Procter & Gamble (NYSE:PG) announced its results for the most recent quarter on October 25, 2012. Procter & Gamble sells and markets consumer products such as pharmaceuticals, cleaning supplies, personal care, and pet supplies in more than 180 countries.

In most situations, when earnings do not meet analyst estimates, a business' stock price will tend to drop. On the other hand, when actual earnings beat estimates by a significant amount, the share price will likely surge. SEE: Earnings: Quality Means Everything

The Numbers: Procter & Gamble's EPS fell in line with analyst expectations of 96 cents per share while revenue of $20.74 billion beat estimates of $20.3 billion. Revenue fell 3.7% from the same period last year while EPS is down 5%. The company's net income for the quarter was $2.85 billion. According to the reported number, this is down 4.9% from last year's figures.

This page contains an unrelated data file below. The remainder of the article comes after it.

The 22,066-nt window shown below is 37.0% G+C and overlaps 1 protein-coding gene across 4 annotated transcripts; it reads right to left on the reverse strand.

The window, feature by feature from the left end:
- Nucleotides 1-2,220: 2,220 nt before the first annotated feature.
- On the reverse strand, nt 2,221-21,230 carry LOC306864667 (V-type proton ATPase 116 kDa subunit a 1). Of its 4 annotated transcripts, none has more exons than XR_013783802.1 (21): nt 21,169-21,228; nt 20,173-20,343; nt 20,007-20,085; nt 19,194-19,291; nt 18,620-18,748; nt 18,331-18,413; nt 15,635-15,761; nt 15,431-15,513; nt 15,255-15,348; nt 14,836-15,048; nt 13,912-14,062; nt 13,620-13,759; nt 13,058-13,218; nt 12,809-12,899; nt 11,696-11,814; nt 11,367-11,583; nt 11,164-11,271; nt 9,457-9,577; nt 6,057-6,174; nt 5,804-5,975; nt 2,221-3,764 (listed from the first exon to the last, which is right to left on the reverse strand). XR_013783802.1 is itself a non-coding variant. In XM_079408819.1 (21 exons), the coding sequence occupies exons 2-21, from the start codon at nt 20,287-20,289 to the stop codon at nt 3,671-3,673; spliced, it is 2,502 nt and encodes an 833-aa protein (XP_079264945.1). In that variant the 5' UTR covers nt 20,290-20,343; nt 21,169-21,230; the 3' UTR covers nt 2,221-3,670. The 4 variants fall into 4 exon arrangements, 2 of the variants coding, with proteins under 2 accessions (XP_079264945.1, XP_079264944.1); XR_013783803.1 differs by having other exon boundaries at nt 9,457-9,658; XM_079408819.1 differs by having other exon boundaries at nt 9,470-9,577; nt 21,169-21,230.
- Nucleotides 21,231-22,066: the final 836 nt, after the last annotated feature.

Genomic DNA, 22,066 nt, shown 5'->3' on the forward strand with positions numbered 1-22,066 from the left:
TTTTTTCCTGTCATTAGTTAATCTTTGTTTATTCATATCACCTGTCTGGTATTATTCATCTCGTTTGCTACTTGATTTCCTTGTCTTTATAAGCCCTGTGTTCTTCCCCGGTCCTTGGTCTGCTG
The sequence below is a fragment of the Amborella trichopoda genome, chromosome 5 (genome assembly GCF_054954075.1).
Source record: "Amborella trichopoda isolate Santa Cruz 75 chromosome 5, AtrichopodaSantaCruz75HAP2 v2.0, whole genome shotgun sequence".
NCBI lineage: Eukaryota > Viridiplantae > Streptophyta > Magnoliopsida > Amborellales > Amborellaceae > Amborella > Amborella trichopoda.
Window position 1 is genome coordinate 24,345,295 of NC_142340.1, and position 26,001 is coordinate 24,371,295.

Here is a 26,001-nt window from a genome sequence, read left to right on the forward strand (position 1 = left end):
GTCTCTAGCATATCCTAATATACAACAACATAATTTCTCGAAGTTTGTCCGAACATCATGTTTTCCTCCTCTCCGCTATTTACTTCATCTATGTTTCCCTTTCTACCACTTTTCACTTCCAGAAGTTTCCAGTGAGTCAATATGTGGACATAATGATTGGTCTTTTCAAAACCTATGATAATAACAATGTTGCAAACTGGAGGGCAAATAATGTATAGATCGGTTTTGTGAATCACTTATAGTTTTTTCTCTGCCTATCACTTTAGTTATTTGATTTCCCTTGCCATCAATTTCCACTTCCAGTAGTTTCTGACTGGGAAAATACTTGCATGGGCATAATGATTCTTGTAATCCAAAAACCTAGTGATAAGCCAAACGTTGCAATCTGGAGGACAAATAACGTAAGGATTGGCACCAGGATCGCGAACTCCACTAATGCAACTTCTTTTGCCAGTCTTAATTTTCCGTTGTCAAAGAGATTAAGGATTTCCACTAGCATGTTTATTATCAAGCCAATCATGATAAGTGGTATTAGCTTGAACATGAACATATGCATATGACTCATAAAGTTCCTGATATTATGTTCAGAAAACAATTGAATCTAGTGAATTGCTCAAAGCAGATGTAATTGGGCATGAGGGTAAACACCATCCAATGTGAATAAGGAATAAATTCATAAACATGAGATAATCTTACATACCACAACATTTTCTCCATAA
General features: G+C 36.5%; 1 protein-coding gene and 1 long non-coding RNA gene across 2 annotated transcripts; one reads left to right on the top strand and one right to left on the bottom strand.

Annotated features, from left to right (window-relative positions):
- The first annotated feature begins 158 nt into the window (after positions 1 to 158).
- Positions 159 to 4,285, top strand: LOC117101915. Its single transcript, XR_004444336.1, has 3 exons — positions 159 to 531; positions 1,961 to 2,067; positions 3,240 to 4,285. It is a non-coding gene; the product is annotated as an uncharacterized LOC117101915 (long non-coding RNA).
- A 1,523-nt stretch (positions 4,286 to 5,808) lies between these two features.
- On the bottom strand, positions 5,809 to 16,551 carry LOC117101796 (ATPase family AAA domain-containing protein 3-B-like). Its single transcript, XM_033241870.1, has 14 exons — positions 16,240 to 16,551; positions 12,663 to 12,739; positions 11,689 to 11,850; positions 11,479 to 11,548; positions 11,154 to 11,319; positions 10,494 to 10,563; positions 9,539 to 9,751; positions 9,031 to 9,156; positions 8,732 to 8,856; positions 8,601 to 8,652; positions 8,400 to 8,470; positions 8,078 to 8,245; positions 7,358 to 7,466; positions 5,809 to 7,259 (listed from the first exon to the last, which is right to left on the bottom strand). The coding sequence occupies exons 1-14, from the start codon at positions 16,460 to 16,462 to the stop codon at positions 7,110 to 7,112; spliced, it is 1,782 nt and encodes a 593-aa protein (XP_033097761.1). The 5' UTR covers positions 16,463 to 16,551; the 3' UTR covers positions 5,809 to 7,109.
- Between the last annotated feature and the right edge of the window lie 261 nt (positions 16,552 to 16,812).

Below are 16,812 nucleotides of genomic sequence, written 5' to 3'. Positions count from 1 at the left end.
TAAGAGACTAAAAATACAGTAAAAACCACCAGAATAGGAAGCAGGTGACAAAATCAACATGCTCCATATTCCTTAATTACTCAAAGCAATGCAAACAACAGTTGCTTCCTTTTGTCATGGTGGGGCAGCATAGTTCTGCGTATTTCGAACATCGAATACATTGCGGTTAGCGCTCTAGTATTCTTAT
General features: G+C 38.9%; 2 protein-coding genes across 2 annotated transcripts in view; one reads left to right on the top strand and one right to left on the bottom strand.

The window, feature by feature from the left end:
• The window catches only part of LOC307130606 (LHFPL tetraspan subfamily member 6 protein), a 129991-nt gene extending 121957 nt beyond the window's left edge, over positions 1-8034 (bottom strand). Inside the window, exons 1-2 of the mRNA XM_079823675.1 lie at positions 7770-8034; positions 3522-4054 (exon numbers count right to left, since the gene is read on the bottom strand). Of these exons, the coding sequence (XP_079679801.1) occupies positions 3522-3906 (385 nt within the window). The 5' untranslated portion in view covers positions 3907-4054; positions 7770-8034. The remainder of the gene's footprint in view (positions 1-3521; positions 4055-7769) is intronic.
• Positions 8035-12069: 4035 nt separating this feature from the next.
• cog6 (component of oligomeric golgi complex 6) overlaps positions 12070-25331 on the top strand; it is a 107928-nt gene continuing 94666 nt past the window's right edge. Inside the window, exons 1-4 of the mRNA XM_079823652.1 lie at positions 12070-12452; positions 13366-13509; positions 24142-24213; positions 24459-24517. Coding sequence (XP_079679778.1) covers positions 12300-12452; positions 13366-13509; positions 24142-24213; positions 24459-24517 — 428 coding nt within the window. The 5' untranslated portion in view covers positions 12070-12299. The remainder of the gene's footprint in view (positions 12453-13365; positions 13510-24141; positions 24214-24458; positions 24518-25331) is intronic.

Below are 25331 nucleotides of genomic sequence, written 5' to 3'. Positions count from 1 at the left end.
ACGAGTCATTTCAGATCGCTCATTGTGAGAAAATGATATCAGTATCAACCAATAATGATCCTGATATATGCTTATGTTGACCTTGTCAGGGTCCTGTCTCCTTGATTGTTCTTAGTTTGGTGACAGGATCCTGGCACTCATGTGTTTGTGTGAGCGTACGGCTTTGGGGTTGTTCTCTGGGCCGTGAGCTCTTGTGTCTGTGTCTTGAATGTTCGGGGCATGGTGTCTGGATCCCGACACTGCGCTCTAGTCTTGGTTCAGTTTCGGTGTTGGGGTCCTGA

Management Quote: "Our first quarter results put us on track to deliver our commitments for the fiscal year. Results were at the high end of expectations on the top line and ahead of plan on operating profit, earnings per share and cash," said Chairman, President and Chief Executive Officer, Bob McDonald. "We are continuing to focus on executing our growth and productivity strategy - maintaining momentum in developing markets, strengthening our core developed market business, building a strong innovation pipeline, and aggressively driving cost savings and productivity improvements. We're confident that this strategy will enable P&G to generate superior levels of shareholder return in both short-and long-term."

Looking Ahead: Analysts appear increasingly optimistic about the company's results for the next quarter. The average estimate for the second quarter has moved up from $1.08 a share to $1.10 over the last 90 days. Increasing earnings estimate is a positive sign about the company and it typically leads a increase in the stock price. For the fiscal year, the average estimate has moved up from $3.90 a share to $3.91 over the last thirty days.

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